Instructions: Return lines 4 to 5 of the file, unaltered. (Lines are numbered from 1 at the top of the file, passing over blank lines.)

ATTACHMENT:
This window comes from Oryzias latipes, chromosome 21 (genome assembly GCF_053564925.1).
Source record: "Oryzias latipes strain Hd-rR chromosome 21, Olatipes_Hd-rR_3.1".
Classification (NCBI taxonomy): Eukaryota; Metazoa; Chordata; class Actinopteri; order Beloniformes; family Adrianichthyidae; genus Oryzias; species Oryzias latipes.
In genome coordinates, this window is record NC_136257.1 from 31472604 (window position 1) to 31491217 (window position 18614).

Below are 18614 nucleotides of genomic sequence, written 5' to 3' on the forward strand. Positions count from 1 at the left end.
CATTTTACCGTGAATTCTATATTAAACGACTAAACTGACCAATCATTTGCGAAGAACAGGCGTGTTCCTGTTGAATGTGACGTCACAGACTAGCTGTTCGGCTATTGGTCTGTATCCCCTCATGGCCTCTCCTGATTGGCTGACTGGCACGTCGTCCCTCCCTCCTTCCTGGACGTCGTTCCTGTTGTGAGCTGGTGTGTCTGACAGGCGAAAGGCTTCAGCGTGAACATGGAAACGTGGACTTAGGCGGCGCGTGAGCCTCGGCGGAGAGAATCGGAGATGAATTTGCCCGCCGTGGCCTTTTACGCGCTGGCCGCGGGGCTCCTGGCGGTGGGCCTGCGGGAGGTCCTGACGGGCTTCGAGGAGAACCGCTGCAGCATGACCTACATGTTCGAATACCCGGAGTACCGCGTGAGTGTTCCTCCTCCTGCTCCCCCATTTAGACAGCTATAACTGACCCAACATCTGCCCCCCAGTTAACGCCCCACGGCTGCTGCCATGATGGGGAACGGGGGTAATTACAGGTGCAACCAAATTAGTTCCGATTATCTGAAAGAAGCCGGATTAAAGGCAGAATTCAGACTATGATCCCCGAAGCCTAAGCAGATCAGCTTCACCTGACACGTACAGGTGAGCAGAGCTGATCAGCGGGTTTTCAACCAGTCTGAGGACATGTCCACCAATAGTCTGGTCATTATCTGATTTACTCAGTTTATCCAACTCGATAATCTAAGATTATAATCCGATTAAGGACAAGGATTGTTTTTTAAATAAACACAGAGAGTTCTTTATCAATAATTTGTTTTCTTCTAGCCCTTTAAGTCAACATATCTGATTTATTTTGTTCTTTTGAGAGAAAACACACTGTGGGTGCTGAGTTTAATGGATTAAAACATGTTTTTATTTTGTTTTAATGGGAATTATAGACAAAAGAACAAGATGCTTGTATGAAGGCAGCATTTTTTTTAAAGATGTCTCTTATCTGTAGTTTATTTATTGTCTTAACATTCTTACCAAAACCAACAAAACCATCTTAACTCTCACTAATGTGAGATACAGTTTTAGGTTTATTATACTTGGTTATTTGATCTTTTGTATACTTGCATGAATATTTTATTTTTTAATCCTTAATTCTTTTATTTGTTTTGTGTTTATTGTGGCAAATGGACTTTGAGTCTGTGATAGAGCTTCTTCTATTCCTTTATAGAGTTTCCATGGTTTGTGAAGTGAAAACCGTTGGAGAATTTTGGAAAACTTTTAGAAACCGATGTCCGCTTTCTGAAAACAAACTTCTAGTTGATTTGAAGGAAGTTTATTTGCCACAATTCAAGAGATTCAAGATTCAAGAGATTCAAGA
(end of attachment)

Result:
In genome coordinates, this window is record NC_136257.1 from 31472604 (window position 1) to 31491217 (window position 18614).

Below are 18614 nucleotides of genomic sequence, written 5' to 3' on the forward strand. Positions count from 1 at the left end.